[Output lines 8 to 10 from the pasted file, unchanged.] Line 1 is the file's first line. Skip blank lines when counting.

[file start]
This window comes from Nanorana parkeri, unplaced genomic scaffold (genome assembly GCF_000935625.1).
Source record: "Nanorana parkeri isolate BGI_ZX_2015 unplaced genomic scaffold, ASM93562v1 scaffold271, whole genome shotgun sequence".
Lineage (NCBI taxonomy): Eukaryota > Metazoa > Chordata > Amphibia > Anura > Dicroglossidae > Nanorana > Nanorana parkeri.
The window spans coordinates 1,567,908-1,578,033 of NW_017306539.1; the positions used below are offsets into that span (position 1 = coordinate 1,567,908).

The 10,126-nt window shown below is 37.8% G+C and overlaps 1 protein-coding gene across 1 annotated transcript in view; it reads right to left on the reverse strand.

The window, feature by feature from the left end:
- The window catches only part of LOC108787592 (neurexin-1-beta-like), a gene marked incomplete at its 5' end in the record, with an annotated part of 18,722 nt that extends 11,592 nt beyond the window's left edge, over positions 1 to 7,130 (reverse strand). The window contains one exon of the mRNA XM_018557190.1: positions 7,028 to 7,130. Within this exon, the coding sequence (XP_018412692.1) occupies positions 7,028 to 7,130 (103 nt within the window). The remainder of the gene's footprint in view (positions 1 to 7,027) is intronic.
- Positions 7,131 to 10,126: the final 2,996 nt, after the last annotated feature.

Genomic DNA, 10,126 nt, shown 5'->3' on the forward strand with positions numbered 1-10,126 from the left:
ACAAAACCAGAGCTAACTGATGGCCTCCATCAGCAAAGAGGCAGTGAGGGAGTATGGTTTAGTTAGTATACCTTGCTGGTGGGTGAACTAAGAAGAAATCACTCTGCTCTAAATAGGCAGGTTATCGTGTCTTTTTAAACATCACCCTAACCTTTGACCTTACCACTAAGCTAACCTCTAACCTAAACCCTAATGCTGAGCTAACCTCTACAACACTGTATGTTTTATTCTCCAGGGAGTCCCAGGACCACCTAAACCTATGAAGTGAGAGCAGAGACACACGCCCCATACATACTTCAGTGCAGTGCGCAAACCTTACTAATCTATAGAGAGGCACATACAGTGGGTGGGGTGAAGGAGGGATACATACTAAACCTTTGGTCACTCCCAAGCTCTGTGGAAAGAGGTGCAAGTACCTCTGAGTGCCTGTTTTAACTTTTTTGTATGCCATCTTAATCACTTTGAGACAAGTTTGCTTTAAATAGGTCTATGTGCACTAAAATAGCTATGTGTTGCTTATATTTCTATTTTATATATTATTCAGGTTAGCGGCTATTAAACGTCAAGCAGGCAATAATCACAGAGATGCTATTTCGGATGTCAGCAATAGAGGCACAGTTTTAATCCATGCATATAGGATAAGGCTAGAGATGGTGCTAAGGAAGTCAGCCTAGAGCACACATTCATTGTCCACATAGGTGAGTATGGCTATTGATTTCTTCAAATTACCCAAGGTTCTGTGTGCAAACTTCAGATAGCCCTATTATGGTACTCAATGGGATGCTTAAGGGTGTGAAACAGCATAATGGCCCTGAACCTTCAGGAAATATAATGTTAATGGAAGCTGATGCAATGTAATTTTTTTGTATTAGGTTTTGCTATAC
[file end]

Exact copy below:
- Positions 7,131 to 10,126: the final 2,996 nt, after the last annotated feature.

Genomic DNA, 10,126 nt, shown 5'->3' on the forward strand with positions numbered 1-10,126 from the left:
ACAAAACCAGAGCTAACTGATGGCCTCCATCAGCAAAGAGGCAGTGAGGGAGTATGGTTTAGTTAGTATACCTTGCTGGTGGGTGAACTAAGAAGAAATCACTCTGCTCTAAATAGGCAGGTTATCGTGTCTTTTTAAACATCACCCTAACCTTTGACCTTACCACTAAGCTAACCTCTAACCTAAACCCTAATGCTGAGCTAACCTCTACAACACTGTATGTTTTATTCTCCAGGGAGTCCCAGGACCACCTAAACCTATGAAGTGAGAGCAGAGACACACGCCCCATACATACTTCAGTGCAGTGCGCAAACCTTACTAATCTATAGAGAGGCACATACAGTGGGTGGGGTGAAGGAGGGATACATACTAAACCTTTGGTCACTCCCAAGCTCTGTGGAAAGAGGTGCAAGTACCTCTGAGTGCCTGTTTTAACTTTTTTGTATGCCATCTTAATCACTTTGAGACAAGTTTGCTTTAAATAGGTCTATGTGCACTAAAATAGCTATGTGTTGCTTATATTTCTATTTTATATATTATTCAGGTTAGCGGCTATTAAACGTCAAGCAGGCAATAATCACAGAGATGCTATTTCGGATGTCAGCAATAGAGGCACAGTTTTAATCCATGCATATAGGATAAGGCTAGAGATGGTGCTAAGGAAGTCAGCCTAGAGCACACATTCATTGTCCACATAGGTGAGTATGGCTATTGATTTCTTCAAATTACCCAAGGTTCTGTGTGCAAACTTCAGATAGCCCTATTATGGTACTCAATGGGATGCTTAAGGGTGTGAAACAGCATAATGGCCCTGAACCTTCAGGAAATATAATGTTAATGGAAGCTGATGCAATGTAATTTTTTTGTATTAGGTTTTGCTATAC